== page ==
The Island Where America’s Day Begins, 1971

Finally he heard radio music, and that guided him from the jungle. There was no visible path. He did not walk so much as heave his body through the entangling jungle growth, toward the music. Above, past the canopy of leaves, bits and pieces of blue sky were visible, but all was shadow where he stood, dark unhelpful shadow tinged with yellow. He wore black military boots, dog tags, and utility trousers that had acquired the color of the mud he’d slept in and become caked stiff in places. His shirt had been untied from his waist and carried away by a river that had to be crossed on the first of the lost and alone nights. Red bumps rose on his skin in dozens of spots where mosquitoes had fed. The vines, the limbs, the leaves he’d heaved through had swatted him, slapped him, laying shallow cuts that became faint scab tracings on his face, neck, arms, and chest.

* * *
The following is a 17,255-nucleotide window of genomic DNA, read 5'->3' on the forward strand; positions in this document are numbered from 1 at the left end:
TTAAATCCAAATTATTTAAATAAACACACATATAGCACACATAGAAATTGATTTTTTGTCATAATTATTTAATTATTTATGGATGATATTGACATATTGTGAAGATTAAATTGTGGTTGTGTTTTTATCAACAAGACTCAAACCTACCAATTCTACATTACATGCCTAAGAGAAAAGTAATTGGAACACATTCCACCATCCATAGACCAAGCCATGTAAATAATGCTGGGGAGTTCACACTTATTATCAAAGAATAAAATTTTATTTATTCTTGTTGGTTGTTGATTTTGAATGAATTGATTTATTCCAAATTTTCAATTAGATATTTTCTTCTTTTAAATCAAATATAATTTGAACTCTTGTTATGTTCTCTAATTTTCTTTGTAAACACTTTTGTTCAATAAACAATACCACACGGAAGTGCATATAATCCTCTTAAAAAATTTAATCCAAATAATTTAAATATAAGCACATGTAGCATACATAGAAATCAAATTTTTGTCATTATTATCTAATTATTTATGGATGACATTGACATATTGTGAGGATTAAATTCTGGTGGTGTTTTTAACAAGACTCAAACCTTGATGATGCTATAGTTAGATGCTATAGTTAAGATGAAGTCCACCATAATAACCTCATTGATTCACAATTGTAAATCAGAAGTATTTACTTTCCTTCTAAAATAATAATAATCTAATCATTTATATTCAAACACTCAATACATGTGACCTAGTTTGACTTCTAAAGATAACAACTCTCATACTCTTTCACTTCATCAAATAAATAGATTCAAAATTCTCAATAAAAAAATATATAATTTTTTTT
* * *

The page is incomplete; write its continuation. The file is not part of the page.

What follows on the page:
People on couch
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